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Summary Article: Herzog, Chaim
From The Hutchinson Unabridged Encyclopedia with Atlas and Weather Guide

Irish-Israeli soldier, lawyer, writer, politician, and president of Israel (1983–93). He served as Israel's ambassador and permanent representative to the United Nations between 1975–78. Returning to Israel, he joined the Labour Party and was elected to the Knesset in 1981. His public standing made him an obvious choice for the presidency in 1983.

He studied law in Britain and Israel, and in World War II served in the British army as a tank commander. He disagreed with British rule in Palestine and joined an underground movement opposing it. In 1947, at the age of 29, he was given the task of organizing the intelligence service of the fledgling Israeli army, becoming its first head (1954–62). He was then appointed commander of the Israeli Defence Forces in East Jerusalem, occupying the crucial border with Egypt, with the rank of major-general.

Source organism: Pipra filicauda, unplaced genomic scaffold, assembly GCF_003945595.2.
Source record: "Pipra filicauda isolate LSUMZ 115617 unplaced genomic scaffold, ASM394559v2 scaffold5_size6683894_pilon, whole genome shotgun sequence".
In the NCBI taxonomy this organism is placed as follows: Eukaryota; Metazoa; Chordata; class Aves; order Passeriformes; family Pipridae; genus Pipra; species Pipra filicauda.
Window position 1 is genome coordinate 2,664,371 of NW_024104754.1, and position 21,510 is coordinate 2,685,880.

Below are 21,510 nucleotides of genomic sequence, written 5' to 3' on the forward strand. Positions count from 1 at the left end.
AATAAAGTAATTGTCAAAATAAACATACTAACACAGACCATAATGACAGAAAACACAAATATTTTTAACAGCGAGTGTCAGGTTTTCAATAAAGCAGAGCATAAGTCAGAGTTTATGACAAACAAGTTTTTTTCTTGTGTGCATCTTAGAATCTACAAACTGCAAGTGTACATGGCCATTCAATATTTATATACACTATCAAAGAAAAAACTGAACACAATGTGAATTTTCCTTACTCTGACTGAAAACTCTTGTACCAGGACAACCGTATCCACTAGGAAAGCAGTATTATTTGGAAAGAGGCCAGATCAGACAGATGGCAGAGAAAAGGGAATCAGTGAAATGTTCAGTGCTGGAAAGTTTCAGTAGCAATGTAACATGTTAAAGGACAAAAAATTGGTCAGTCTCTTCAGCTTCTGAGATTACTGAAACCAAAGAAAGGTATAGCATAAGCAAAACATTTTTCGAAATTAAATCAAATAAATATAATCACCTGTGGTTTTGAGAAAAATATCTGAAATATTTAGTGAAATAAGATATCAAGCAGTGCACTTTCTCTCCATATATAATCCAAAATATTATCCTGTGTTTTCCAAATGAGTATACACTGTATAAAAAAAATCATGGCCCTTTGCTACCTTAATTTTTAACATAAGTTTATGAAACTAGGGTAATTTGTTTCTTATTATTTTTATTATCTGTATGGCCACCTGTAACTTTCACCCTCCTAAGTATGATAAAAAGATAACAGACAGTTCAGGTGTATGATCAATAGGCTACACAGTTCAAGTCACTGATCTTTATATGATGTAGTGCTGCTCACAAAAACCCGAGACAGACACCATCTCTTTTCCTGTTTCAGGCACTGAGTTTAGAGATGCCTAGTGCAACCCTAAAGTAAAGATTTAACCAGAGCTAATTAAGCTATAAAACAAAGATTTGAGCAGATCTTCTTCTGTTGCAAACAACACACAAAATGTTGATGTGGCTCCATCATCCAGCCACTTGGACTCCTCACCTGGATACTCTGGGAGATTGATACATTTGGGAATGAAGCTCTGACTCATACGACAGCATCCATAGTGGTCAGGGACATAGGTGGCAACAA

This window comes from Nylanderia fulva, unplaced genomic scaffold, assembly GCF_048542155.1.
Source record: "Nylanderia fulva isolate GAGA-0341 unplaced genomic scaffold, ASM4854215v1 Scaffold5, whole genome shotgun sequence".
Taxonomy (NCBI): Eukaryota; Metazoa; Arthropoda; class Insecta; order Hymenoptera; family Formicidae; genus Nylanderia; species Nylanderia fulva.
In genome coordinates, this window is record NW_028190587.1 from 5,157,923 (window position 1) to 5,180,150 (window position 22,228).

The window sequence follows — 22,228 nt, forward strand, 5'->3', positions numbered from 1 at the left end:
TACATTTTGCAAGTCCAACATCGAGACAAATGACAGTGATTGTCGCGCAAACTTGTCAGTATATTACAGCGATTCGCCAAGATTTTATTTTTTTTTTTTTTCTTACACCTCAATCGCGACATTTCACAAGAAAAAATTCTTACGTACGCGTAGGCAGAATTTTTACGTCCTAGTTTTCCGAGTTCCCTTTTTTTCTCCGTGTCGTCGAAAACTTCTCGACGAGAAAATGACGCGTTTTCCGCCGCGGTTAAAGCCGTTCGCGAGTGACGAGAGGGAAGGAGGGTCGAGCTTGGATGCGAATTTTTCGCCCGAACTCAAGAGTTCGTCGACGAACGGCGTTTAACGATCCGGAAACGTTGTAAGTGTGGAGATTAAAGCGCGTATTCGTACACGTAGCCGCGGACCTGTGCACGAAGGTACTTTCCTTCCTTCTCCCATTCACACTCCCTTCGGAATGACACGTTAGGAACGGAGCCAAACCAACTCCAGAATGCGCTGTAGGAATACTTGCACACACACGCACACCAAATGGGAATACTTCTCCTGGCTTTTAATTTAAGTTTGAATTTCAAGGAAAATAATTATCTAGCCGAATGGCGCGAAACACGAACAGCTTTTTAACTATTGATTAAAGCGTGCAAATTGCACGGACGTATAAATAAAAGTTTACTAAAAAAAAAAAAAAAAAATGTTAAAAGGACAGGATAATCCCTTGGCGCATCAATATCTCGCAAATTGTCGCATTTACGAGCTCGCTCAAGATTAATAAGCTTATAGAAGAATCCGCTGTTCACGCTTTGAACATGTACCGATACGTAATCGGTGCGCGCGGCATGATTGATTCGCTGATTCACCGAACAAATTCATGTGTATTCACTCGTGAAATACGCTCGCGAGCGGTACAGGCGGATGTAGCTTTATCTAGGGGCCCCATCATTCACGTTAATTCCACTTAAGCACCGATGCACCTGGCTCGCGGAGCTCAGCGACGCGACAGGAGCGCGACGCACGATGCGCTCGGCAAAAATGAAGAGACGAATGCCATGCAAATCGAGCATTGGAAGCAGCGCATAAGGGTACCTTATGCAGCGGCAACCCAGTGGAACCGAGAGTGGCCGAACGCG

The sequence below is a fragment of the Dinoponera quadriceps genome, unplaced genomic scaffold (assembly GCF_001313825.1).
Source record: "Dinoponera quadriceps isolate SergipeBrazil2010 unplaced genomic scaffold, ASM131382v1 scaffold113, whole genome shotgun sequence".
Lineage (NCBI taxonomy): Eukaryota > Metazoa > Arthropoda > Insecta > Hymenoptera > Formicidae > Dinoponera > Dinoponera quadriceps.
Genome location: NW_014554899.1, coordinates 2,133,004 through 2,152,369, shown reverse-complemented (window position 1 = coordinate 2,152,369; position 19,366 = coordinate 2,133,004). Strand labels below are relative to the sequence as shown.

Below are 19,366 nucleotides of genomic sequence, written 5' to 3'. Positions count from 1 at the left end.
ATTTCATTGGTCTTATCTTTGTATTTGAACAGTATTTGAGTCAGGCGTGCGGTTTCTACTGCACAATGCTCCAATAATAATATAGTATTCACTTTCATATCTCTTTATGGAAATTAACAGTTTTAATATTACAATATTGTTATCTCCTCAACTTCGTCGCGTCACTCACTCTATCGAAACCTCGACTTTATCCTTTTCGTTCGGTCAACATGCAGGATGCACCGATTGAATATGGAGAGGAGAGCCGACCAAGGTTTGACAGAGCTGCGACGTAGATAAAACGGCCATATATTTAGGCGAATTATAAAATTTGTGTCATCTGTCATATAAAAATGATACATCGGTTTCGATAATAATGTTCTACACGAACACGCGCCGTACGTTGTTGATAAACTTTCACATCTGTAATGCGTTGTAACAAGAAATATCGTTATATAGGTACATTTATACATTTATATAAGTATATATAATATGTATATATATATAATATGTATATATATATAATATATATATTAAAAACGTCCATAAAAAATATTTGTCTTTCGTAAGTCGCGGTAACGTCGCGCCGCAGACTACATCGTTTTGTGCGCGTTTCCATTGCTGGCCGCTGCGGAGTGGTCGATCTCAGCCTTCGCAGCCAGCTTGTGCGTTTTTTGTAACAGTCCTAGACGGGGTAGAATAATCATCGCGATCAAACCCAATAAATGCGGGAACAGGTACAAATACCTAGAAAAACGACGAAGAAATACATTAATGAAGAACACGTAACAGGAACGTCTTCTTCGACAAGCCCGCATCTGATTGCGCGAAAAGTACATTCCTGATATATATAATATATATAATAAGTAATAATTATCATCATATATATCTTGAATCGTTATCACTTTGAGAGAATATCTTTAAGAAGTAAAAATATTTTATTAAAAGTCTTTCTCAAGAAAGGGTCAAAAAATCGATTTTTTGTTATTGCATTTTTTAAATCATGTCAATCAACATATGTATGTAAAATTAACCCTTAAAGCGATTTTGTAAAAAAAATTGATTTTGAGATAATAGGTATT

He retired from the army in 1962, while still only in his forties, and launched himself into a business career, becoming, between 1962–83, a director of Israel Aircraft Industries, the Industrial Development Bank of Israel, the Israel Discount Bank, and managing director of GUS International.

During the ‘Six-Day War’ between Israel and Egypt in 1967, Herzog became famous for his reassuring radio broadcasts to the Israeli people at a time when the country felt isloated.; after its successful outcome, he was made military governor of the West Bank.

Born in Belfast, Northern Ireland, he emigrated to Poland with his parents in his teens before returning to the UK for military service in World War II.

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